50th celebration stacks up with 1960s fun

Tigard Librarian Ann Hicks looks over books for the newly opened Tigard Public Library from 1965. The library is celebrating its 50th anniversary with a party next weekend.The 1960s were an important decade. Martin Luther King Jr. had a dream, Neil Armstrong made one giant leap for mankind, and the Tigard Public Library checked out its first book.

OK, that last one might not have been world-wide news, but the library — which turns 50 years old next week — has been a vitally important part of the community for decades and is throwing itself a 50th birthday bash.

On Sunday, Nov. 3, the library will be celebrating with a blast-from-the-past birthday party including a performance by Portland-based Johnny Limbo and the Lugnuts.

The library has had several homes in the past five decades.

Its original location was on Main Street, inside the then-City Hall, before moving to its own building in the 1970s.

In 1986, the library moved to the Tigard Civic Center — which stands where the current Tigard City Hall exists today — before moving to its current home on Hall Boulevard in 2004.

The library has also had a colorful history in some of its locations, to say the least.

Check it out

What: 50th anniversary party, with music, food

Where: 13500 S.W. Hall Blvd., in Tigard

When: Sunday, Nov. 3, from 2 to 4 p.m.

It’s second location at 12568 S.W. Main St., was a bit of an adventure, recalled longtime employee Amy Emery, who works in acquisitions.

“When you would turn on lights, you could see the mice scurry off,” Emery said. “The floors were all uneven.”

That’s not all. The ceiling fell in at one point, and the floors sunk.

But it was also a lot of fun, remembered Terri Smith, senior library assistant for youth services.

“The library used to have a pet hamster, and we would check it out to the kids to take home on weekends,” she said.

Speaking volumes

The library has been through a lot in its 50 years.

It saw the decline of card catalogs, and the rise of the Internet.

“There were raging debates about whether or not we should even have computers in the library,” said the library’s communication director, Paula Walker. “There was a lot of doom and gloom that they would be the end of libraries.”

Computers have become a popular commodity in the library. Many library patrons rely on the library’s computers for Internet access.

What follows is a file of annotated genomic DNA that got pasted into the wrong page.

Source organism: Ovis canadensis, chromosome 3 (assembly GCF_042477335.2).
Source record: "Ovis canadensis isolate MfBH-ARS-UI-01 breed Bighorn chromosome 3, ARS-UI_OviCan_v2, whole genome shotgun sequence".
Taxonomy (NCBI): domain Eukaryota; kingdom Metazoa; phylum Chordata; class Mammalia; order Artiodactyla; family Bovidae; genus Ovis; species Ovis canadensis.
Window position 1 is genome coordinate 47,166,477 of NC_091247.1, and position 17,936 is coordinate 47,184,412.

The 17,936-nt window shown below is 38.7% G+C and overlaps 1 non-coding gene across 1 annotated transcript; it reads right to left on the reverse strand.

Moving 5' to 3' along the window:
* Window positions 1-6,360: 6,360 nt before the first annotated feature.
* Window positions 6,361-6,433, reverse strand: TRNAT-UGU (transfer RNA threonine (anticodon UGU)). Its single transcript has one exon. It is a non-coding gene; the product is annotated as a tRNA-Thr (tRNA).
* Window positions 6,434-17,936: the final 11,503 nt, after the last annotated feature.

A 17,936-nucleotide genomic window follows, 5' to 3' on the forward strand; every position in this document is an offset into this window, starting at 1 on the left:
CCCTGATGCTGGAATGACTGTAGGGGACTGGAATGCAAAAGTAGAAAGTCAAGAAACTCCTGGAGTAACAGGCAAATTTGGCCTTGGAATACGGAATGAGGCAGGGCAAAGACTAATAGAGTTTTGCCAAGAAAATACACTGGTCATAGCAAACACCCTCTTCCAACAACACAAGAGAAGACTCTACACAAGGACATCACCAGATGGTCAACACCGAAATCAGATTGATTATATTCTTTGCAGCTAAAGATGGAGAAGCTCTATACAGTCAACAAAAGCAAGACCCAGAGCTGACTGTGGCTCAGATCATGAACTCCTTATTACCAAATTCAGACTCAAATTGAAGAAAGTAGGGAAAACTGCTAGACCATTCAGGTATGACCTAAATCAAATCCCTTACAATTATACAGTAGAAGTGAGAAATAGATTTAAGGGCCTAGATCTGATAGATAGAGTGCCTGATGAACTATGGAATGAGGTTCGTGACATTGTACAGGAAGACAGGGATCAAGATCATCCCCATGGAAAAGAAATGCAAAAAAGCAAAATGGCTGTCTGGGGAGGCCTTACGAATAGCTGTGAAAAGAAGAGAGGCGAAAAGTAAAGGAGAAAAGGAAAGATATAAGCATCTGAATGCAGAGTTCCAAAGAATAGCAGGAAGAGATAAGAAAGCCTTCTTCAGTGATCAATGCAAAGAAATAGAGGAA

“We’ve seen it grow from an infant to a toddler to now a full-fledged adult,” Smith said.

The library was first approved by the City Council on Oct. 28, 1963.

The library was the work of the Tigard Women’s Club, who pushed for the library’s creation in 1963.

The group was joined by local organizations, who held book drives to collect the materials for the city’s first library.

Smith, who grew up in Tigard, helped collect books for the first library, asking for donations around her neighborhood.

“The city’s first librarian, Ann Hicks, was my neighbor,” Smith said, “We all got brown paper bags and went door-to-door and asked for books, and then stored them in her garage.”

When the first library opened, it had 1,011 books on its shelves, Walker said.

Those numbers have steadily grown over the years. Today, the Tigard Public Library boasts a quarter-of-a-million books, CDs and movies.

On average, the library serves more than 59,260 patrons a year.

In 2012, the library closed its doors one day a week due to city budget cuts. Those numbers have caused a dip in total numbers, but on average, the library sees more than 1,400 visitors each day. And those numbers continue to rise.

“Our usage keeps going up,” Walker said.

‘Checkout’ the party

Partygoers will have a chance to get into the spirit of the 1960s with Chex Mix and more.

The get-together will feature birthday cake, board games, craft projects for the kids and a concert by oldies revival Portland-based nostalgic rock band Johnny Limbo and the Lugnuts.

The band’s frontman, Johnny Limbo — whose real name is Jerry Hofmann — has lived in Metzger for decades.

There will also be a large timeline showcasing the library’s history. Patrons will be asked to mark their first visit to the library on the timeline.

“We will see how long people have been coming here,” Walker said. “Did a whole bunch of them show up in the 70s? How many people are coming for the first time at the party?”

After the party, things will just be getting warmed up. Plans are in the works for a yearlong list of events and activities celebrating literature and literacy, including the Oregon Reads tribute to poet William Stafford before culminating in August 2014 for another party, celebrating 10 years at its current location.

Smith said that after more than 20 years working in the library, she still loves coming to work.

“I am very proud of this place and grateful to be working with so many beautiful people,” she said. “Now our patrons are bringing their kids, and they are starting to bring their kids. That’s what makes us different. We care so much about them, and it’s those long-term relationships that build your community.”

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